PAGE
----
A franchisee’s right to terminate is regulated by the provisions of the franchise agreement and by common law. In relation to the franchise agreement, generally franchisees are not given an express right to terminate unlike franchisors who can terminate for a broad range of franchisee misdemeanours. That is not as unfair as it sounds because generally franchisees, having invested time and money in a franchise, do not want to terminate a franchise agreement. What they want is for the franchisor to do what it has contracted to do. A franchisee will always have the right to bring a damages claim against the franchisor.
Nevertheless, even in the absence of any contractual right to terminate, the common law gives franchisees the right to terminate if the franchisor commits such a serious breach of the franchise agreement, that it appears that the franchisor no longer wishes to be bound by the terms of the franchise agreement. That is difficult but not impossible to prove.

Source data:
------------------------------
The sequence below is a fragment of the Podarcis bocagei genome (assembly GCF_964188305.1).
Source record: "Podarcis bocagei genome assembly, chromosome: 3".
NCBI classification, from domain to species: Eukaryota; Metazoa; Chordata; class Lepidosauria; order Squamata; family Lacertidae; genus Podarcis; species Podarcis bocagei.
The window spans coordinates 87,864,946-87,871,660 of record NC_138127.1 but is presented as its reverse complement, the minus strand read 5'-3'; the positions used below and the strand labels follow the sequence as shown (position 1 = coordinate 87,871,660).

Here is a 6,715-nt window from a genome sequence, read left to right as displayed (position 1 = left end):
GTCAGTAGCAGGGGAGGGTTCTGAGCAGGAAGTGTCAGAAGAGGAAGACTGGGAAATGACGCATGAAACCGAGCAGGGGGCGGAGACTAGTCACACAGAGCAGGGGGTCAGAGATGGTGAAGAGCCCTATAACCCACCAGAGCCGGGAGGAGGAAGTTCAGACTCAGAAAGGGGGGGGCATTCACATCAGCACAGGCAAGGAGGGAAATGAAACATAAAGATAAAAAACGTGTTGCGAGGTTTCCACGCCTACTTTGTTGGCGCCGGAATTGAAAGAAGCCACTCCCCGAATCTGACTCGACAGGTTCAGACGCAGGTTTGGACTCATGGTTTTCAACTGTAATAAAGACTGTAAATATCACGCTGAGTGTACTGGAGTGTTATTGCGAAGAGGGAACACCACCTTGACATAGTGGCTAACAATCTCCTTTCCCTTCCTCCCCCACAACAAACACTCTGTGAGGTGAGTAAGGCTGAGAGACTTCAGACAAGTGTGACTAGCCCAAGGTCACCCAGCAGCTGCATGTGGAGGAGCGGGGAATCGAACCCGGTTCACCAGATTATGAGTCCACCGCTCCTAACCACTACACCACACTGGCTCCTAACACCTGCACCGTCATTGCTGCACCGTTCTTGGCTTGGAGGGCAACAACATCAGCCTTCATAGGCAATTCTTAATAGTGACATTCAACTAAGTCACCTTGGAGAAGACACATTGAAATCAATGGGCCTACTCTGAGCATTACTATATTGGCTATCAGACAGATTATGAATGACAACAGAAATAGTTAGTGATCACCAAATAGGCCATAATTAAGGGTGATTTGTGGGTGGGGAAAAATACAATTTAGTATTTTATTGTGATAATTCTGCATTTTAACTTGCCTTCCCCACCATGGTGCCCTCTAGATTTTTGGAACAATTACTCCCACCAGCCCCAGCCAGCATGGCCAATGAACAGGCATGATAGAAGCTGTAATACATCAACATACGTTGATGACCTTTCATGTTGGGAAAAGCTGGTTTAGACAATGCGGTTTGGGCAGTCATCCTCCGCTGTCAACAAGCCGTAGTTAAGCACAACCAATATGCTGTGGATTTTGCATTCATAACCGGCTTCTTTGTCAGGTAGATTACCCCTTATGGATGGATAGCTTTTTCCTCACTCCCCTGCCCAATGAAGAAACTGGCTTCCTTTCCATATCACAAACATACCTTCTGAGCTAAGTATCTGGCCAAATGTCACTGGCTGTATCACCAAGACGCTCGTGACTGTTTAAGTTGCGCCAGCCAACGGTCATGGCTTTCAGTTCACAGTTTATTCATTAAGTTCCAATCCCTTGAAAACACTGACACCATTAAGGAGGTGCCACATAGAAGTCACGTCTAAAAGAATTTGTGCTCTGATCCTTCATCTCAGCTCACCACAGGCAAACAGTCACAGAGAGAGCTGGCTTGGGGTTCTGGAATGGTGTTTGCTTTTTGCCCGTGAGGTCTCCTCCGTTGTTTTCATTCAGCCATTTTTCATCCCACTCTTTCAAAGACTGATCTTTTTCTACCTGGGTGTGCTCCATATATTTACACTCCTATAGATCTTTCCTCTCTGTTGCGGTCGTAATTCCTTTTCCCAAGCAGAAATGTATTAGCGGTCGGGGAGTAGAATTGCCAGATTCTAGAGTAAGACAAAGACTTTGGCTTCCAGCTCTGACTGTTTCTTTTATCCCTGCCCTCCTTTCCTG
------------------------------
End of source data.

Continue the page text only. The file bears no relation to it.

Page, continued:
Even without a right to terminate, it may be possible to negotiate a termination with the franchisor. Whilst, of course, franchisors do not want franchisees entering into the franchise and then changing their mind, franchisors generally do recognise that there may be little point in retaining a franchisee that no longer wants to be involved in the franchise. In such circumstances negotiations will take place as to what payment a franchisor requires from the existing franchisee to compensate the franchisor for the loss that it suffers as a result of the franchisee’s withdrawal.